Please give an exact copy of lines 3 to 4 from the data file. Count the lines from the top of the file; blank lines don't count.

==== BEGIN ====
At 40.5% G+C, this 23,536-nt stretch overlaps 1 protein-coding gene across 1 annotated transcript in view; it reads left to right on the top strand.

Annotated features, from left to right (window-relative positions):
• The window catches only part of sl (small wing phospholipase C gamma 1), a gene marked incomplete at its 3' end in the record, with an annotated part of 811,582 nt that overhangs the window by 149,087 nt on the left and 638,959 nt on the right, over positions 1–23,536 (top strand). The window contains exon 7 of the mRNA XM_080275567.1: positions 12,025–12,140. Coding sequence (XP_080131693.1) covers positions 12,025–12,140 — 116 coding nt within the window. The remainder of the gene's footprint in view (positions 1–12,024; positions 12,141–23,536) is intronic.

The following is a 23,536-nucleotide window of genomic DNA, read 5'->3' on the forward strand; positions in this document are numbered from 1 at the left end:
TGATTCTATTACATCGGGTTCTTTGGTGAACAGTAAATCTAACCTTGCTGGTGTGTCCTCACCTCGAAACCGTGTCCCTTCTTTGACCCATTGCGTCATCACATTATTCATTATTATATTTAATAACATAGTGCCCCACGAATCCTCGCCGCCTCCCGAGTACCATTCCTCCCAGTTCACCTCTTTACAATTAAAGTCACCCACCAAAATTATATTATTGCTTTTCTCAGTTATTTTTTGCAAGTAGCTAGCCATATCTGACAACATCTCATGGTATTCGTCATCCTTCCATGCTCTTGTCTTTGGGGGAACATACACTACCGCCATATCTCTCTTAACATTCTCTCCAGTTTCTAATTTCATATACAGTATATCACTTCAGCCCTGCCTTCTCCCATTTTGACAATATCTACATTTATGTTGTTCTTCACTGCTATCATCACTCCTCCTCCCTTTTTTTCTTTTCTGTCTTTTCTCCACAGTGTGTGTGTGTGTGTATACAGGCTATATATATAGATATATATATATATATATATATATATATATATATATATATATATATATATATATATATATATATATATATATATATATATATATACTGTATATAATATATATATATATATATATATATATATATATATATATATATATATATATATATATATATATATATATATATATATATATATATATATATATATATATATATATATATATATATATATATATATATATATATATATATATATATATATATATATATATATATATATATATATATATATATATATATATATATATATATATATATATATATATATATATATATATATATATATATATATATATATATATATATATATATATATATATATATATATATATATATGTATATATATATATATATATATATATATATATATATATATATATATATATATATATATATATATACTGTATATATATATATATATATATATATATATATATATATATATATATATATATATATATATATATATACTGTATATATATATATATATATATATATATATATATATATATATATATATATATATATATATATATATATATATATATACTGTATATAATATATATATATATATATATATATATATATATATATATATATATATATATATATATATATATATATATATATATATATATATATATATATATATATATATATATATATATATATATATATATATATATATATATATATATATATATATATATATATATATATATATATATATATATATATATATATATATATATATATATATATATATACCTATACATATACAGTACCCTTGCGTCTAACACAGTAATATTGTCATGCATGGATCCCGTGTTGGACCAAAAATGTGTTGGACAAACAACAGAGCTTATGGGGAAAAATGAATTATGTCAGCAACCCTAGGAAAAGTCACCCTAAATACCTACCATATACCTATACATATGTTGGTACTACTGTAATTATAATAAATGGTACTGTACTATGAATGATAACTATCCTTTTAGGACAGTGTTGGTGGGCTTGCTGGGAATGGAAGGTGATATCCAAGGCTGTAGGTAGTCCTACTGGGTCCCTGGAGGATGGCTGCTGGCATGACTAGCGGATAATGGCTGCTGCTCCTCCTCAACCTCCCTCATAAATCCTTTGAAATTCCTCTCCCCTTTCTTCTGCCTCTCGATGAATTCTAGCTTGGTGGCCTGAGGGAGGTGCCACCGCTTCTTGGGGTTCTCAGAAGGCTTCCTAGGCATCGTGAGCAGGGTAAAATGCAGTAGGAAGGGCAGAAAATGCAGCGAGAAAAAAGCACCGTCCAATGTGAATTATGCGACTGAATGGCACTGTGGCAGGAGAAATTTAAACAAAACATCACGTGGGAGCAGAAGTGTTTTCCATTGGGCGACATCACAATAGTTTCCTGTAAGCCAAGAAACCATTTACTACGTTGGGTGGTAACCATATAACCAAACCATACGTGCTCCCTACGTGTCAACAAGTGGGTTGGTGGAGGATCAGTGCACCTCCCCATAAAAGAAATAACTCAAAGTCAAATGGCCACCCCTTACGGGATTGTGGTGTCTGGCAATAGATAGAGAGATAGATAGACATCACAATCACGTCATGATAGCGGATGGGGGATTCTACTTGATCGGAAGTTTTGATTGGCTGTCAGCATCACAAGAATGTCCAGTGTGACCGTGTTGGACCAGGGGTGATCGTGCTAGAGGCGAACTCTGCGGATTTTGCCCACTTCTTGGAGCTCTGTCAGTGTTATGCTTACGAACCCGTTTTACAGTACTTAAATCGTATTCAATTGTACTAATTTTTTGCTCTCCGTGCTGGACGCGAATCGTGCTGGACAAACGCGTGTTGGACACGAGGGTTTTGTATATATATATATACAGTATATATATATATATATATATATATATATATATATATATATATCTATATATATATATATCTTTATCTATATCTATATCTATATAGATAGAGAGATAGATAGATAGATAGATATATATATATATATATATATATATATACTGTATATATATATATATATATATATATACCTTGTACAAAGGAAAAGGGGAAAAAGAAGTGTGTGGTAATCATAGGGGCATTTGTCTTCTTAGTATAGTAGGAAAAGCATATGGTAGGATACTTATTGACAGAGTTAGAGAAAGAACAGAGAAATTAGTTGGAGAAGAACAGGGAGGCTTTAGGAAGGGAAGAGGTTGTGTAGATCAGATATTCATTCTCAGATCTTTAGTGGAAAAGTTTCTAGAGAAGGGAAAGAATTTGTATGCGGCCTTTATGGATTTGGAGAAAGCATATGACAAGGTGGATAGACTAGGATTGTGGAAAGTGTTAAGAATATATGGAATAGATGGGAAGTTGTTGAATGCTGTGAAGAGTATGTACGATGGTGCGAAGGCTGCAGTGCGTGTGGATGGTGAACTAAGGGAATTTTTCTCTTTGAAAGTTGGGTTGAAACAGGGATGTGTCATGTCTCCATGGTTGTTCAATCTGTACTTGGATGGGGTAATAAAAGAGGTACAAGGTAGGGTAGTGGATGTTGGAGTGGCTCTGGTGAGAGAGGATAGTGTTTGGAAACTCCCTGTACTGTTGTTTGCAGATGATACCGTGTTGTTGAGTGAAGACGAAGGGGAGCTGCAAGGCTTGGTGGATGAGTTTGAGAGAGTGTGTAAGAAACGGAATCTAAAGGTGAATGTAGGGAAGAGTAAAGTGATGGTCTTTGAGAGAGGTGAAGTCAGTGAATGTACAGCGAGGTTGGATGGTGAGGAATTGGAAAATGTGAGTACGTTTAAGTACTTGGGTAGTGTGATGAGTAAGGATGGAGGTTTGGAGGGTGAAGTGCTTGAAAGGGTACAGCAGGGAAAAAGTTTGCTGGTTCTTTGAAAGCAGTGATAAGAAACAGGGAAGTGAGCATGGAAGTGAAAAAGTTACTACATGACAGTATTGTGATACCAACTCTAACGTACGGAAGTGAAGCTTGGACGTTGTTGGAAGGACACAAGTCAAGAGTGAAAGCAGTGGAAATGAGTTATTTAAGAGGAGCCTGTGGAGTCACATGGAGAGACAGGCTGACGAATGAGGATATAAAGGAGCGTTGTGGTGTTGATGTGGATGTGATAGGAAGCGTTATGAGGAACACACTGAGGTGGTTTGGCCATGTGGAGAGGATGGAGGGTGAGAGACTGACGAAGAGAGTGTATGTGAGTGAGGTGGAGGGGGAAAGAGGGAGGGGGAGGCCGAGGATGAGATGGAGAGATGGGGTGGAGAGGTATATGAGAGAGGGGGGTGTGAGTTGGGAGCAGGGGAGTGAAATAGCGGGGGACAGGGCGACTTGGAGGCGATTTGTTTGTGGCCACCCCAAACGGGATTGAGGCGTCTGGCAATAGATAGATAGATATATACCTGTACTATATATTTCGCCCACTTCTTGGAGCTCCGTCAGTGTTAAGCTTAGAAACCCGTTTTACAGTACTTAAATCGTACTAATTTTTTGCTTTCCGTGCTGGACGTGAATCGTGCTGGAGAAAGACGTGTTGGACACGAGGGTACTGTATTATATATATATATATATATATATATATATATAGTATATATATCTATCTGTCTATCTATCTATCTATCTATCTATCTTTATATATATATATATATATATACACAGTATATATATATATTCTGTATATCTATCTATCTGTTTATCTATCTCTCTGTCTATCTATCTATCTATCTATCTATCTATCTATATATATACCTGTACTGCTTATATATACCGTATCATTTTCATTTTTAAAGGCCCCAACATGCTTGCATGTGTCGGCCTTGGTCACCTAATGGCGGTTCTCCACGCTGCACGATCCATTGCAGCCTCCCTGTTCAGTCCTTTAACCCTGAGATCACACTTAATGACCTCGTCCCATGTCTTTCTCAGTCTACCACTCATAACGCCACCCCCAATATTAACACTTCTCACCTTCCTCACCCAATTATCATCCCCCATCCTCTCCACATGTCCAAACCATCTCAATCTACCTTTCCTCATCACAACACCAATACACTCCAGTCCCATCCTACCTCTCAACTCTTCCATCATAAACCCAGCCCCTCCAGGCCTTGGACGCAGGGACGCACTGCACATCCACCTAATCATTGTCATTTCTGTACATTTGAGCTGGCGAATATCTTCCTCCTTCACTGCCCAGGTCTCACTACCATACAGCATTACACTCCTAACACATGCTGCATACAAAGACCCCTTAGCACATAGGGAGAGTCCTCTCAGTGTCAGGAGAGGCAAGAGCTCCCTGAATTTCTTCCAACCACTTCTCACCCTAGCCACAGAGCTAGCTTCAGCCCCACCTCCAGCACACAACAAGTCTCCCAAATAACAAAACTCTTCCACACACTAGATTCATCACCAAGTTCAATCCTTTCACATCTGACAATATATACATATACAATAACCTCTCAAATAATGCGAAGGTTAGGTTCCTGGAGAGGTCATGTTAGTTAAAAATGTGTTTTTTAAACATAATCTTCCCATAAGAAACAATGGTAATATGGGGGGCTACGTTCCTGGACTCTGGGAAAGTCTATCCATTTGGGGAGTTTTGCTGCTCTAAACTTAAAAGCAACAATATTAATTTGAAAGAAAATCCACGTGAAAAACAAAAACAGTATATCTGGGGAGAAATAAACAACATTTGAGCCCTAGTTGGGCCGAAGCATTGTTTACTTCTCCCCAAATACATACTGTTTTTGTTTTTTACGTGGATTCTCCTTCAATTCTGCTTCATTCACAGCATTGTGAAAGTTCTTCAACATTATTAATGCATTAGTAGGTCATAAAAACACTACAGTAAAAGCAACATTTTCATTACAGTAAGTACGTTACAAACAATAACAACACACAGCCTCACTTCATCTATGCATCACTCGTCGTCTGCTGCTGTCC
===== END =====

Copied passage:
• The window catches only part of sl (small wing phospholipase C gamma 1), a gene marked incomplete at its 3' end in the record, with an annotated part of 811,582 nt that overhangs the window by 149,087 nt on the left and 638,959 nt on the right, over positions 1–23,536 (top strand). The window contains exon 7 of the mRNA XM_080275567.1: positions 12,025–12,140. Coding sequence (XP_080131693.1) covers positions 12,025–12,140 — 116 coding nt within the window. The remainder of the gene's footprint in view (positions 1–12,024; positions 12,141–23,536) is intronic.

The following is a 23,536-nucleotide window of genomic DNA, read 5'->3' on the forward strand; positions in this document are numbered from 1 at the left end: